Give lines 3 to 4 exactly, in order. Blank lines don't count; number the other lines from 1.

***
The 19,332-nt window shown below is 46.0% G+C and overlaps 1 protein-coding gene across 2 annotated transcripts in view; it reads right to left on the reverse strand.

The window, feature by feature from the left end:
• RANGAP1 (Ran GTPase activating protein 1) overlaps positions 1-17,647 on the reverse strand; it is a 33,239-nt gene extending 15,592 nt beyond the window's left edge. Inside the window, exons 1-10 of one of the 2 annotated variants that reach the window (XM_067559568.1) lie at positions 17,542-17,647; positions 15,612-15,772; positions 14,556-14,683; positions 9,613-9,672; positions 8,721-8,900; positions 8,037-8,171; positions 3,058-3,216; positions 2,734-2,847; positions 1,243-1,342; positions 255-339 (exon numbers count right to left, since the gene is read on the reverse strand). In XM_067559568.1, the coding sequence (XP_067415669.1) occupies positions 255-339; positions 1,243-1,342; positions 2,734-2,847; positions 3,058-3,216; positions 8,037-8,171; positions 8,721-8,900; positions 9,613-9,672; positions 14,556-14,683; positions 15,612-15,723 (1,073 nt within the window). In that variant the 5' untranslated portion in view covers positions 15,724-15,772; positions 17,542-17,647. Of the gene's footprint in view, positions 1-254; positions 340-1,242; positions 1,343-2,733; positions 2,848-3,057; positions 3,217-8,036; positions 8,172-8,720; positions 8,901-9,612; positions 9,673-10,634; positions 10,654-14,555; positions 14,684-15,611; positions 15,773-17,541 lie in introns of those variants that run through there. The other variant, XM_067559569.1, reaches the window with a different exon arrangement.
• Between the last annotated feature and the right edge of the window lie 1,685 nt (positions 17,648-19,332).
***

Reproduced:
• RANGAP1 (Ran GTPase activating protein 1) overlaps positions 1-17,647 on the reverse strand; it is a 33,239-nt gene extending 15,592 nt beyond the window's left edge. Inside the window, exons 1-10 of one of the 2 annotated variants that reach the window (XM_067559568.1) lie at positions 17,542-17,647; positions 15,612-15,772; positions 14,556-14,683; positions 9,613-9,672; positions 8,721-8,900; positions 8,037-8,171; positions 3,058-3,216; positions 2,734-2,847; positions 1,243-1,342; positions 255-339 (exon numbers count right to left, since the gene is read on the reverse strand). In XM_067559568.1, the coding sequence (XP_067415669.1) occupies positions 255-339; positions 1,243-1,342; positions 2,734-2,847; positions 3,058-3,216; positions 8,037-8,171; positions 8,721-8,900; positions 9,613-9,672; positions 14,556-14,683; positions 15,612-15,723 (1,073 nt within the window). In that variant the 5' untranslated portion in view covers positions 15,724-15,772; positions 17,542-17,647. Of the gene's footprint in view, positions 1-254; positions 340-1,242; positions 1,343-2,733; positions 2,848-3,057; positions 3,217-8,036; positions 8,172-8,720; positions 8,901-9,612; positions 9,673-10,634; positions 10,654-14,555; positions 14,684-15,611; positions 15,773-17,541 lie in introns of those variants that run through there. The other variant, XM_067559569.1, reaches the window with a different exon arrangement.
• Between the last annotated feature and the right edge of the window lie 1,685 nt (positions 17,648-19,332).